The Discovery of Blood Circulation
The tale of this discovery is one of ingenuity, imagination and perseverance, and a remarkable use of experiment, observation and skill. In the seventeenth century, William Harvey, physician to King James I and Charles I, made one of the greatest discoveries in anatomy, revolutionising our understanding of the human body. He found that the blood vessels form a closed system and that the blood circulates rapidly around the body, pumped by the heart. Having stood unchallenged for 1,500 years, the accepted view - that blood was generated in the liver and slowly consumed by the body - was overthrown.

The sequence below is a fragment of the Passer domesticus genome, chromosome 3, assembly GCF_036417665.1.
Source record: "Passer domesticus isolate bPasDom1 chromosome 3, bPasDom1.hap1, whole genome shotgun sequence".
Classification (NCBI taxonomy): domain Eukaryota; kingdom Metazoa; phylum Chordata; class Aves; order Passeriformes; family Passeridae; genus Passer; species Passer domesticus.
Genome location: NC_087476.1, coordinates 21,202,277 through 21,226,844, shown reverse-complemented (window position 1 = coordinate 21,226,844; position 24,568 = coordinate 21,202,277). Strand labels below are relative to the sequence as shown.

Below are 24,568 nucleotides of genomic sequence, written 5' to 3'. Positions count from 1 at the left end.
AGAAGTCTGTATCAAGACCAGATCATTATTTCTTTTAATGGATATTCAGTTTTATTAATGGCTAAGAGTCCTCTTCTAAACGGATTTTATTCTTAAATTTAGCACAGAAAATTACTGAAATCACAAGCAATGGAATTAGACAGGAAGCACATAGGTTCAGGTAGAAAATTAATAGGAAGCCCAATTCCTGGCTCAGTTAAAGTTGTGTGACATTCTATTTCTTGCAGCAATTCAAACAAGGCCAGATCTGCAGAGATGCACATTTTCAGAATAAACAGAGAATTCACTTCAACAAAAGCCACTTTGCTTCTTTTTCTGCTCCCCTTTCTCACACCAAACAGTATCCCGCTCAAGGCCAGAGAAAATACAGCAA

Andrew Gregory's extraordinary account of Harvey's crucial work places it against the background of the art and science of the Renaissance, and narrates the dramatic struggle Harvey fought for its acceptance.
Andrew Gregory is Lecturer in History of Science in the Department of Science and Technology Studies at University College London.